The River is Getting High

These days; these visual days, I like to start with an image …

… ’cause, you know, an image is a squashed-up set of words.

Look at a scene or a photograph of a scene (or even a line drawing) and then try to describe it.

There’s an infinite depth. Much more than yeah, that’s a church amongst some trees on a sunny day. As much as you know about yourself, that much you can say about any given scene.

I read today that a cloud is the soul of a river. Nice words, right? It means that … well, I guess you can work it out yourself.

I saw the river Ouse today. It was getting high. Not in the way that you get when you take drugs. It’s been raining here and the banks of the river Ouse are getting shorter and shorter as the hours go by. Soon there will be water on the riverbank. Maybe it’ll creep over the fields, slide down the roads and come knocking on our doors. Little pig, little pig, let me in. And I say no.

I could describe the river as nearly high or I could use 677,116,801,854,743 more words. Each drop of water comes from somewhere.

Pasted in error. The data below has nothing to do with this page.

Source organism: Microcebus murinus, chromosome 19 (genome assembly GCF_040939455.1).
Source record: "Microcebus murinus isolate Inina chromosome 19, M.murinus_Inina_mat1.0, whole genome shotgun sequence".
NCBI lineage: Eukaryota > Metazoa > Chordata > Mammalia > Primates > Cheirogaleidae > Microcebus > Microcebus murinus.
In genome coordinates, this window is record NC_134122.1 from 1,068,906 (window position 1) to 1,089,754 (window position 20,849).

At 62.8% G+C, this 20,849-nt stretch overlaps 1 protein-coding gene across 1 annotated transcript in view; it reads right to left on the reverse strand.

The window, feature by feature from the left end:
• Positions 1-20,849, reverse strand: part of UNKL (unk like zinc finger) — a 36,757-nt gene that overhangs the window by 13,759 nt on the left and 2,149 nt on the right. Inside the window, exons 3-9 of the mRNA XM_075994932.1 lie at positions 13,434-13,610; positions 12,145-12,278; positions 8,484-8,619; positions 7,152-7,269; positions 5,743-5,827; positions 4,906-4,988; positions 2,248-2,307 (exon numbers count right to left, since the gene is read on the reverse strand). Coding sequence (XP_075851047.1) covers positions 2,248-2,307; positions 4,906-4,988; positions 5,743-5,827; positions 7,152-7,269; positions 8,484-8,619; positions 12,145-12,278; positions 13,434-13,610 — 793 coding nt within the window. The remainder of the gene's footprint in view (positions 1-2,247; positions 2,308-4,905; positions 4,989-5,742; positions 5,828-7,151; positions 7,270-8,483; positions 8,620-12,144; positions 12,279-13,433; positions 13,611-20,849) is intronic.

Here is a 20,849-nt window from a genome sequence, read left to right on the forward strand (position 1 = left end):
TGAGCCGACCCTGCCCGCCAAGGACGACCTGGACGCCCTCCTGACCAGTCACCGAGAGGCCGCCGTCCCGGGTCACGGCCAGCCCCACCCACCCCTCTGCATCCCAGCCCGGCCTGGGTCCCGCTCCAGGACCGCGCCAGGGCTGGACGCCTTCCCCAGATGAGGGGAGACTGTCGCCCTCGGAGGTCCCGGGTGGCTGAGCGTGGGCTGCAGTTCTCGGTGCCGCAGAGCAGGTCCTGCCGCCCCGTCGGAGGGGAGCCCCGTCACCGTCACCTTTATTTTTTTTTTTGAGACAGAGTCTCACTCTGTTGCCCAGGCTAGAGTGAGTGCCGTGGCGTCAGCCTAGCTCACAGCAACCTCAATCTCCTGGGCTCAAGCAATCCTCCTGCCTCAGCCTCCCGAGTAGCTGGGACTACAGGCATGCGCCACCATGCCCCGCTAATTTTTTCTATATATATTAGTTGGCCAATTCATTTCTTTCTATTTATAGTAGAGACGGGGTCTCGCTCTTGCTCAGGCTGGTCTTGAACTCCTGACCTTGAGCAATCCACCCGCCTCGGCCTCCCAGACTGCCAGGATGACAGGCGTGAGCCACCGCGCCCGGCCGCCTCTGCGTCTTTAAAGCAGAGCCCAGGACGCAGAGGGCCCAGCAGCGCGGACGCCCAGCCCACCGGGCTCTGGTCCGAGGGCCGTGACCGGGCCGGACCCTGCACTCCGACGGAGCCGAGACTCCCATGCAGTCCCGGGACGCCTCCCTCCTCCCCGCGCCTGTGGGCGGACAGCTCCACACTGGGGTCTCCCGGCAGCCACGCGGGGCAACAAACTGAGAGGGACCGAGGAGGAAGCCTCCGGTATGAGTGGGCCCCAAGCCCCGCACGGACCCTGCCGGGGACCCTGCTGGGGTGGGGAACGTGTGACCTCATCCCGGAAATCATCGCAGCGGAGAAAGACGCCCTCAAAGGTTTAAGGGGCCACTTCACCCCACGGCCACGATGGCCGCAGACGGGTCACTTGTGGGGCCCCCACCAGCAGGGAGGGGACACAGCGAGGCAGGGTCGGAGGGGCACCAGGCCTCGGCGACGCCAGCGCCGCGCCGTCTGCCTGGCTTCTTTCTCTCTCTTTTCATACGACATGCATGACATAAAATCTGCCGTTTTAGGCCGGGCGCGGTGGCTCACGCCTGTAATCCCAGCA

When Davey Sivaticus died of TB in 1856 his last cough was caught in a handkerchief that ended up in the laundry. When Sally Beaver of Acomb, York rinsed toothpaste from her mouth, she spat the water into the sink and washed it away. When you breathe your breath is full of water vapour that you only see on a cold day, but it’s there in summer too. I splash through puddles and then the sun takes that water up into the sky.


Eighty-six thousand four hundred stories per person for every single day times by almost eight billion. Use one word per second per person over the space of one day and that’s what a river is really like.

Nearly high.

Yeah. Me too.

Anyway, it’s been nice chatting with you.

Laters. 🐸

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